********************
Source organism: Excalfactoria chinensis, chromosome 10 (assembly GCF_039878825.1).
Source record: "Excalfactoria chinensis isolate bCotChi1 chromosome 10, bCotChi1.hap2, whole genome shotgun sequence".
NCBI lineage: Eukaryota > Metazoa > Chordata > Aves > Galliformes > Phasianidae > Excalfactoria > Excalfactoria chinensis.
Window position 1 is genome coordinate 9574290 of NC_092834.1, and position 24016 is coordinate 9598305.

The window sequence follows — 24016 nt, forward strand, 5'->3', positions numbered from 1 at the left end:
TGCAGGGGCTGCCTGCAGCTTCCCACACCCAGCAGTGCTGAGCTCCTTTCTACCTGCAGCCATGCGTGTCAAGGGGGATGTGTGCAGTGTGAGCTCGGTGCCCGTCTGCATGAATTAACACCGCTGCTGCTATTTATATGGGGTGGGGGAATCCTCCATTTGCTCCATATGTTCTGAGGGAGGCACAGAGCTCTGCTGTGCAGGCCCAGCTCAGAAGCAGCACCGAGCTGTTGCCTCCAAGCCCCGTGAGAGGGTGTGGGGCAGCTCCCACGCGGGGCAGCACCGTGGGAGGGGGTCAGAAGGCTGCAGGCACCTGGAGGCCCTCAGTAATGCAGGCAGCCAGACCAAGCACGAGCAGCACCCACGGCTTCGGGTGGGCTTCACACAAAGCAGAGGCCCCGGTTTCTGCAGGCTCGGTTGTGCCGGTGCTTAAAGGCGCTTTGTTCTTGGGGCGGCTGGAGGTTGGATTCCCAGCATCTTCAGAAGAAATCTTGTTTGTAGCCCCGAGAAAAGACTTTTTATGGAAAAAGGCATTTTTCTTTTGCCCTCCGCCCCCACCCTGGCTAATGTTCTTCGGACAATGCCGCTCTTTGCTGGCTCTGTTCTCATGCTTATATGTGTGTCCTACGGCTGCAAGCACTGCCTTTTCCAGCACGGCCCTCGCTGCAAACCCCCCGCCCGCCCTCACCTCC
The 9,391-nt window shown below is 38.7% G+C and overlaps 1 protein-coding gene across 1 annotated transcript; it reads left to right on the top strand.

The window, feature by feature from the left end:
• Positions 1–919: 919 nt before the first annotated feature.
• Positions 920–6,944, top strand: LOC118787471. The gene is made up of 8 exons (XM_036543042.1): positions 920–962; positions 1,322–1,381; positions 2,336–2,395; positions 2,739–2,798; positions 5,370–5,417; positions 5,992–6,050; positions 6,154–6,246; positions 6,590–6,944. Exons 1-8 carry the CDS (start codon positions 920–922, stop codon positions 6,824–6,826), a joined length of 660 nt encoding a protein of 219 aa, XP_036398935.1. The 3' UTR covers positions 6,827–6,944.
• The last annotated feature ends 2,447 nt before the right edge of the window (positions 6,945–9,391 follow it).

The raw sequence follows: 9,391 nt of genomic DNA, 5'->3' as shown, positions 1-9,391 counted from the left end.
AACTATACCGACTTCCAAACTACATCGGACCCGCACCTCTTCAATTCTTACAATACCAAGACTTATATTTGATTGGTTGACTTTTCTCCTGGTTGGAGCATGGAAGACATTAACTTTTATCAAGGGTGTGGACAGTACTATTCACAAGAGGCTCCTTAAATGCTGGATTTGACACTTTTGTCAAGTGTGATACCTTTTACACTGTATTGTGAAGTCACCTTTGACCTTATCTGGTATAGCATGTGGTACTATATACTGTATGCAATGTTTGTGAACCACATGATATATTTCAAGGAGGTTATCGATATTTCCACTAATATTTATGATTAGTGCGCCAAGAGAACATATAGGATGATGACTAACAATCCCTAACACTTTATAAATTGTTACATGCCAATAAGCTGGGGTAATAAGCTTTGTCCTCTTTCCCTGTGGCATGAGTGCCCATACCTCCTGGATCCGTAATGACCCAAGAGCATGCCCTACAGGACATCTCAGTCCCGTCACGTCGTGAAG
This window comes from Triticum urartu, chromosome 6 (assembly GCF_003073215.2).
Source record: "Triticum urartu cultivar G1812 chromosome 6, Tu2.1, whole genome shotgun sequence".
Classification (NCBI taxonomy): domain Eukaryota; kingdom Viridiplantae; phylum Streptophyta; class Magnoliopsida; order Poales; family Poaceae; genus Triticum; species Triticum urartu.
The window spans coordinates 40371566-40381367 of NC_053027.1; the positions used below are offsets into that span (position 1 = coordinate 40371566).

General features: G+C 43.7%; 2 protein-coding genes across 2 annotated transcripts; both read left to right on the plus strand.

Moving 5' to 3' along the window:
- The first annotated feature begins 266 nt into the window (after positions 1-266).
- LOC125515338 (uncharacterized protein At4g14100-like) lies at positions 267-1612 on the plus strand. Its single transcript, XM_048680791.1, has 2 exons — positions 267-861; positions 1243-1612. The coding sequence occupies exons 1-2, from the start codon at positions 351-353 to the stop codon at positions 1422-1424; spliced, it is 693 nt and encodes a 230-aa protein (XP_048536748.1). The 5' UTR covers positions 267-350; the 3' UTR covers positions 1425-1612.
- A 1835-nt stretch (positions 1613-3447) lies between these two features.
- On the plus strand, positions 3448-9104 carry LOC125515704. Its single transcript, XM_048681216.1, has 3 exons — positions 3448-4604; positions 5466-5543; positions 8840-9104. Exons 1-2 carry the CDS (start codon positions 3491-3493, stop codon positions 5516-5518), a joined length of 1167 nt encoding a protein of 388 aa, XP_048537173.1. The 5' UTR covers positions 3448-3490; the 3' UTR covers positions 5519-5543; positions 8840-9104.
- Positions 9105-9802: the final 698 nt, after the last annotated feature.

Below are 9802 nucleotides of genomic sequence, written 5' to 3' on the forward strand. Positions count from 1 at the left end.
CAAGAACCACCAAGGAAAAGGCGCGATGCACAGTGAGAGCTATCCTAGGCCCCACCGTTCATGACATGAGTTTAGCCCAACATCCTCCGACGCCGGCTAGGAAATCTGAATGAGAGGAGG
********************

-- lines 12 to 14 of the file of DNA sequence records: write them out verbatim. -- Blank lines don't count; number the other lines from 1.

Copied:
The raw sequence follows: 9,391 nt of genomic DNA, 5'->3' as shown, positions 1-9,391 counted from the left end.
AACTATACCGACTTCCAAACTACATCGGACCCGCACCTCTTCAATTCTTACAATACCAAGACTTATATTTGATTGGTTGACTTTTCTCCTGGTTGGAGCATGGAAGACATTAACTTTTATCAAGGGTGTGGACAGTACTATTCACAAGAGGCTCCTTAAATGCTGGATTTGACACTTTTGTCAAGTGTGATACCTTTTACACTGTATTGTGAAGTCACCTTTGACCTTATCTGGTATAGCATGTGGTACTATATACTGTATGCAATGTTTGTGAACCACATGATATATTTCAAGGAGGTTATCGATATTTCCACTAATATTTATGATTAGTGCGCCAAGAGAACATATAGGATGATGACTAACAATCCCTAACACTTTATAAATTGTTACATGCCAATAAGCTGGGGTAATAAGCTTTGTCCTCTTTCCCTGTGGCATGAGTGCCCATACCTCCTGGATCCGTAATGACCCAAGAGCATGCCCTACAGGACATCTCAGTCCCGTCACGTCGTGAAG
This window comes from Triticum urartu, chromosome 6 (assembly GCF_003073215.2).